The Craniocervical Junction and Headache Disorders
Chronic headaches come in different types
The neck and headache disorders
The craniocervical junction, NUCCA, and migraines Headaches disorders are among the most common conditions that people seek treatment from a doctor. While most people will experience a headache of some form, there are those who develop chronic and repetitive bouts with headaches of different types. Each headache has unique characteristics that help to make an effective diagnosis for effective treatment. However, when we look at the reality of a daily patient interaction, we see that people with these headache disorders can have traits that overlap. (Remember this point because this is something I'll come back to later) That makes these headaches extremely burdensome on the patient, but it can also be challenging for a doctor or therapist to find effective solutions. The chronic use of medications has led to the emergence of medication overuse headaches as the third leading cause of chronic headaches in the United States. Medication overuse headaches were once classified as rebound headaches because of the way headaches could come back with a vengeance after the pain-relieving effects of a medication wore off. It became re-classified in part due to the alarming number of patients showing a regression in their headache symptoms after prolonged and frequent use of medication. While the physiology of this disorder is widely unknown, it does show characteristics of physical dependency as seen with drug withdrawals. As drug therapies become less effective for this subset of headache patients, there has become a growing need to identify non-pharmacologic strategies to help patients with headache disorders. For many of these patients, a possible solution might lie in the neck.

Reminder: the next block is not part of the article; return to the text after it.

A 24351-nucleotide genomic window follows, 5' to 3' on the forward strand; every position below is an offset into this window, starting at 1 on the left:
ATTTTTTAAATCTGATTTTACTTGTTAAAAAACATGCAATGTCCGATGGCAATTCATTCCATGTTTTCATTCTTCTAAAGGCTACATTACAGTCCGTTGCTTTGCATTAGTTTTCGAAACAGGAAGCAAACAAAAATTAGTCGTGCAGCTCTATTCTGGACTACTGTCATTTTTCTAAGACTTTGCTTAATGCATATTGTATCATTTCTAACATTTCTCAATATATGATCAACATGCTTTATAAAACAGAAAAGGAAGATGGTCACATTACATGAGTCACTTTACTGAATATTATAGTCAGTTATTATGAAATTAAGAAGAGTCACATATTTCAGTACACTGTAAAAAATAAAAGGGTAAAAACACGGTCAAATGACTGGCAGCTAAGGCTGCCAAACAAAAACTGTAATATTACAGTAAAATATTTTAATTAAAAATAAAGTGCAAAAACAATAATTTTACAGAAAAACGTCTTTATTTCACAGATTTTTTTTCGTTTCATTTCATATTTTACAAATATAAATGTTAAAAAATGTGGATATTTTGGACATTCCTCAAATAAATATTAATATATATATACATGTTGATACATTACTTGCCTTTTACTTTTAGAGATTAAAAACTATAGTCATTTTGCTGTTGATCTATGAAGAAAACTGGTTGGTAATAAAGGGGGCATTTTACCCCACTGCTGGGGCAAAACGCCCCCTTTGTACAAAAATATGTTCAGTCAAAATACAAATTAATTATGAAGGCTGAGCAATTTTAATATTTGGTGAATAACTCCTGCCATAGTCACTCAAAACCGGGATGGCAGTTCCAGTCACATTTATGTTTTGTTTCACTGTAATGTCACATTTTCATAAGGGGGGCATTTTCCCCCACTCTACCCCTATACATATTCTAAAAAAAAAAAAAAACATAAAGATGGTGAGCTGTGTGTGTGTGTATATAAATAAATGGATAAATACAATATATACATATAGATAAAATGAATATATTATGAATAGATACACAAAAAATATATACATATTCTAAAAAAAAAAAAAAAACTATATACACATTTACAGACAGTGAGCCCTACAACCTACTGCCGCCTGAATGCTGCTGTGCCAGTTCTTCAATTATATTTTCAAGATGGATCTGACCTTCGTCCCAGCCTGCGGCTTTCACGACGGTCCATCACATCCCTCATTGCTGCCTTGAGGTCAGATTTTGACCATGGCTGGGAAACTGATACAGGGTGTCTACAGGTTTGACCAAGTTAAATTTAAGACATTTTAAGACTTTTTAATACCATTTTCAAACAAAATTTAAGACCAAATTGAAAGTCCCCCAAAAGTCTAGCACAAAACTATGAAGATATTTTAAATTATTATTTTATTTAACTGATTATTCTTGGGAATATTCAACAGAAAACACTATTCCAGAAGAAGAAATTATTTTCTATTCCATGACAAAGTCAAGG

The Neck and Headache Disorders Headaches caused by a neck problem are usually classified as a subtype known as cervicogenic headaches. People with cervicogenic headaches are usually those with chronic headache along that is associated with neck pain, whiplash, or a resistance to most medications. Studies on chiropractic and cervicogenic headaches are mixed, but it is mostly accepted that these types of headaches can be responsive to traditional spinal manipulation <1=">1</a>">. The study of these headaches has helped us understand the neurology behind head and neck pain in general. There's a lot of really sensitive anatomy in your neck. Structures ranging from the muscles, ligaments, joints, nerves, arteries, and nerves. Things like whiplash, concussion, and even sub-concussive head injuries can damage some of these structures causing pain receptors to fire into your brain stem. That's where things can get a little bit screwy. The area in the brain stem that gets pain signals from the neck also receives pain signals from the head and face too! When nerve fibers from different parts of the body converge onto one location called the trigeminocervical nucleus (TVN), it allows for 2 things:
It allows dysfunction in what part of the body to be felt in other parts of the body. It's like when you have a pinched nerve in your back but you feel it in your leg, or when someone has a heart attack, they may feel it in their left arm.
It allows the opportunity for treatments in one part of the body to have the ability to reduce pain in other areas. i.e - targeting TMJ and the neck to help with head pain